I believe the Supreme Court Justices want to avoid any sweeping national rulings. They live in fear of creating another generational backlash such as the 40-plus year ongoing fighting revolving around Roe v Wade and abortion rights. They would prefer to let the states continue to make their own decisions and only weigh in with national rulings once a vast majority of them have decided to allow same-sex marriage, such as Lawrence v Texas that overturned the few remaining anti-sodomy laws. They would probably be happy to be either long retired or dead from old age before deciding such a landmark case and leave it to future justices not yet born. That way of thinking, however, is flawed because no one is asking for permission to end anyone’s life. What is being asked for is a basic human right to celebrate life and commitment; one on one, two people, no animals. Unfortunately, ultra-religious zealotry has too great a hold on many voters and politicians in this country and a state-by-state majority is not likely to ever exist. Therefore, regardless of the outcome of the above mentioned two cases, the fight must remain focused on the national constitutional level. And that isn’t going to be easy or fast.
Two-Pronged Attack. There are two specific areas of the U.S. Constitution that could be helpful in arguing for same-sex marriage and both should be challenged. One is the 14th Amendment which includes the Equal Protection Clause. This clause essentially was written to ensure that states did not deny one group privileges while allowing the same privileges to another group. This clause was originally meant to give equal standing to blacks in America as whites after the Civil War. Over the years, it was read to also mean “separate but equal” was allowable and resulted in “whites only” or “coloreds only”(the standard wording of the time) separation in restaurants, trains, schools, etc. Finally, that standard was seen for the true discriminatory practice that it was and was abolished by successive Supreme Court rulings. It has also been used successfully to extend rights for people that wished to marry if they were of mixed-race, women’s rights, and anti-homosexual sodomy laws such as Lawrence v Texas. There is no reason to believe the same arguments could be successfully made for same-sex couples and marriage. There are some cases pending now using this argument that are winding their way through the court system. The more cases that are filed could hopefully result in the Supreme Court choosing at least one to decide.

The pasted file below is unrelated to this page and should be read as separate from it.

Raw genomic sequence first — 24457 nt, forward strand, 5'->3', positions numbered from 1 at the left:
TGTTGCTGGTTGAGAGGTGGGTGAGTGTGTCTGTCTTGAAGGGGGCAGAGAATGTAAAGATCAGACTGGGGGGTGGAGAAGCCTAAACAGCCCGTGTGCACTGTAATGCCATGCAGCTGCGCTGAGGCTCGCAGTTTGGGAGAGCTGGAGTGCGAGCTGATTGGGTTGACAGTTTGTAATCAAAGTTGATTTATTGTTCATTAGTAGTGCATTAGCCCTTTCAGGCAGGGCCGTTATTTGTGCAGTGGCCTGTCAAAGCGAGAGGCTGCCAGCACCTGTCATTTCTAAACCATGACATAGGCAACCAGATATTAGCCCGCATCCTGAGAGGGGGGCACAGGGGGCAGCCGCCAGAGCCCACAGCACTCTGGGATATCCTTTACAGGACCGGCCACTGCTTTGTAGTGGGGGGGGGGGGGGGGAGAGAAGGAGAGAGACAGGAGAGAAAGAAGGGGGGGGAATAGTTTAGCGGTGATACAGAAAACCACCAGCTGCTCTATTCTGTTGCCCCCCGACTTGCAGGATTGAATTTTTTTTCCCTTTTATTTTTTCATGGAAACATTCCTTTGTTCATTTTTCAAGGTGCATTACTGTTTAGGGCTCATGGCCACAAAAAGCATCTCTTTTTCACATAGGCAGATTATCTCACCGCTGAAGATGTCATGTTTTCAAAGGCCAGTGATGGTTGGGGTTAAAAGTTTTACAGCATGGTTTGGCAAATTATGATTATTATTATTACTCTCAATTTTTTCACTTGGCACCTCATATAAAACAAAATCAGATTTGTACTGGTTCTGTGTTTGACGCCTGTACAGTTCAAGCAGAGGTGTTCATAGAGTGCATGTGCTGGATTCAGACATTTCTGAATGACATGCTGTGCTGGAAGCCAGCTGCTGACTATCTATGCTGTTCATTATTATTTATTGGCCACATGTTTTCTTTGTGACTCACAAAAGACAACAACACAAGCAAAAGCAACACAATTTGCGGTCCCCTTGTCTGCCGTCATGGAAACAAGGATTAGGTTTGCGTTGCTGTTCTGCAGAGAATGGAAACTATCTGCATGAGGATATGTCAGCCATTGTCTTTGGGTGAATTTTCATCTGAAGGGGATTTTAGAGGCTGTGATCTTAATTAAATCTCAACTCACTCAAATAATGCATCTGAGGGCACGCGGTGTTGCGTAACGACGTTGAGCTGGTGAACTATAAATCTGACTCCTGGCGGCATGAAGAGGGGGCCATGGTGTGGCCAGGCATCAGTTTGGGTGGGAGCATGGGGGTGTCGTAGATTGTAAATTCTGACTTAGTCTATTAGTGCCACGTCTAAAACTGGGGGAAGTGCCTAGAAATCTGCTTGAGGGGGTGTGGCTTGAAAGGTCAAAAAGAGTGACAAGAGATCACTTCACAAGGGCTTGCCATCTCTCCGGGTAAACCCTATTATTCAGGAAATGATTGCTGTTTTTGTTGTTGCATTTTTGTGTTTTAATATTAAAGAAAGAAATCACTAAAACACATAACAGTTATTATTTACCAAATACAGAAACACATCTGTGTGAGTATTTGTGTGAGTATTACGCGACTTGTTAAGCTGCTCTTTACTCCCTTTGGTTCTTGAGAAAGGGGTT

The second constitutional challenge should revolve around the Full Faith and Credit Clause in Article IV, Section 1 of the Constitution’s main original body. This clause generally says that if one ruling or contract is valid in one state, it is valid in another. It has been used to enforce deadbeat dads who may owe child support and move to a different state to pay support owed, rulings of protection against abused women, and family law such as same-sex adoption legal in one state but not so in another. Since states such as New York allow mainly clerks and judges to perform gay marriages, the argument could be made that they are a judicial ruling and therefore valid in another state that does not allow gay marriages.
More importantly, it could be used to challenge a possibly remaining Section 2 of DOMA which specifically allows states not to recognize a legal same-sex marriage from one state to another. Because states that allow same-sex marriages to be performed by judges, they look like a judicial ruling to me. This strategy has not yet been tested but I believe it to be a valid argument. The more cases filed, the better the chances of a Supreme Court hearing. Unfortunately, it would possibly still take years to get to them. The current justices will likely get their wish and no longer be on the bench when these cases do come up. Hell, I sometimes wonder if I will still be here to see it.
So…what do you guys think? What are your predictions and ideas?